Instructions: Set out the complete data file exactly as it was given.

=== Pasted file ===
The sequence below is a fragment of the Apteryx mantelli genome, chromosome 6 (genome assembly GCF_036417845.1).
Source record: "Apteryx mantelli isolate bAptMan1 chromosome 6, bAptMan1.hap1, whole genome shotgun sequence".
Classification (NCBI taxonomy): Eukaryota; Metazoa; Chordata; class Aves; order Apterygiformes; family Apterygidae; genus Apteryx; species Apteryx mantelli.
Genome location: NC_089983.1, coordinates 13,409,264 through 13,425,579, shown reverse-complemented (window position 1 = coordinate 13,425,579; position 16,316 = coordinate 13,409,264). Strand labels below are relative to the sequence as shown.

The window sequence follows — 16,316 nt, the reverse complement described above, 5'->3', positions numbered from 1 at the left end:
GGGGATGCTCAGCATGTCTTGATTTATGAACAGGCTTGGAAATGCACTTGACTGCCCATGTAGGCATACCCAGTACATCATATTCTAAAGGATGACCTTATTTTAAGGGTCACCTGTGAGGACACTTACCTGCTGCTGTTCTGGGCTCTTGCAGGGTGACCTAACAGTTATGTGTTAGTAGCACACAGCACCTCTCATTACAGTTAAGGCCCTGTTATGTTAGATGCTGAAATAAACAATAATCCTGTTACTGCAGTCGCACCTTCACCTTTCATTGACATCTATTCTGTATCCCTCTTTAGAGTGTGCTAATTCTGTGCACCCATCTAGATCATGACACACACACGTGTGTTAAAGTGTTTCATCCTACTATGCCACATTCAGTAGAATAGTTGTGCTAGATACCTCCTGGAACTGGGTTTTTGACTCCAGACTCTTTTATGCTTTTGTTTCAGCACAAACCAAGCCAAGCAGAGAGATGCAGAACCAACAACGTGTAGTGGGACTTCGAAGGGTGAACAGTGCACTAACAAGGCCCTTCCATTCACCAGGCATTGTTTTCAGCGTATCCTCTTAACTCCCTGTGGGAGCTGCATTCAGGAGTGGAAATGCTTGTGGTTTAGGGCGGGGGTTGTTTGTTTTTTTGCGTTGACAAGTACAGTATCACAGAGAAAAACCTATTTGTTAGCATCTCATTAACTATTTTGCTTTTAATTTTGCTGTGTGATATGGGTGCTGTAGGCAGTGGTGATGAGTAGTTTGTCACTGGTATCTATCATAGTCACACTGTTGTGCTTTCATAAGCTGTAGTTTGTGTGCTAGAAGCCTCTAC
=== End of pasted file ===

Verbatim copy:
The sequence below is a fragment of the Apteryx mantelli genome, chromosome 6 (genome assembly GCF_036417845.1).
Source record: "Apteryx mantelli isolate bAptMan1 chromosome 6, bAptMan1.hap1, whole genome shotgun sequence".
Classification (NCBI taxonomy): Eukaryota; Metazoa; Chordata; class Aves; order Apterygiformes; family Apterygidae; genus Apteryx; species Apteryx mantelli.
Genome location: NC_089983.1, coordinates 13,409,264 through 13,425,579, shown reverse-complemented (window position 1 = coordinate 13,425,579; position 16,316 = coordinate 13,409,264). Strand labels below are relative to the sequence as shown.

The window sequence follows — 16,316 nt, the reverse complement described above, 5'->3', positions numbered from 1 at the left end:
GGGGATGCTCAGCATGTCTTGATTTATGAACAGGCTTGGAAATGCACTTGACTGCCCATGTAGGCATACCCAGTACATCATATTCTAAAGGATGACCTTATTTTAAGGGTCACCTGTGAGGACACTTACCTGCTGCTGTTCTGGGCTCTTGCAGGGTGACCTAACAGTTATGTGTTAGTAGCACACAGCACCTCTCATTACAGTTAAGGCCCTGTTATGTTAGATGCTGAAATAAACAATAATCCTGTTACTGCAGTCGCACCTTCACCTTTCATTGACATCTATTCTGTATCCCTCTTTAGAGTGTGCTAATTCTGTGCACCCATCTAGATCATGACACACACACGTGTGTTAAAGTGTTTCATCCTACTATGCCACATTCAGTAGAATAGTTGTGCTAGATACCTCCTGGAACTGGGTTTTTGACTCCAGACTCTTTTATGCTTTTGTTTCAGCACAAACCAAGCCAAGCAGAGAGATGCAGAACCAACAACGTGTAGTGGGACTTCGAAGGGTGAACAGTGCACTAACAAGGCCCTTCCATTCACCAGGCATTGTTTTCAGCGTATCCTCTTAACTCCCTGTGGGAGCTGCATTCAGGAGTGGAAATGCTTGTGGTTTAGGGCGGGGGTTGTTTGTTTTTTTGCGTTGACAAGTACAGTATCACAGAGAAAAACCTATTTGTTAGCATCTCATTAACTATTTTGCTTTTAATTTTGCTGTGTGATATGGGTGCTGTAGGCAGTGGTGATGAGTAGTTTGTCACTGGTATCTATCATAGTCACACTGTTGTGCTTTCATAAGCTGTAGTTTGTGTGCTAGAAGCCTCTAC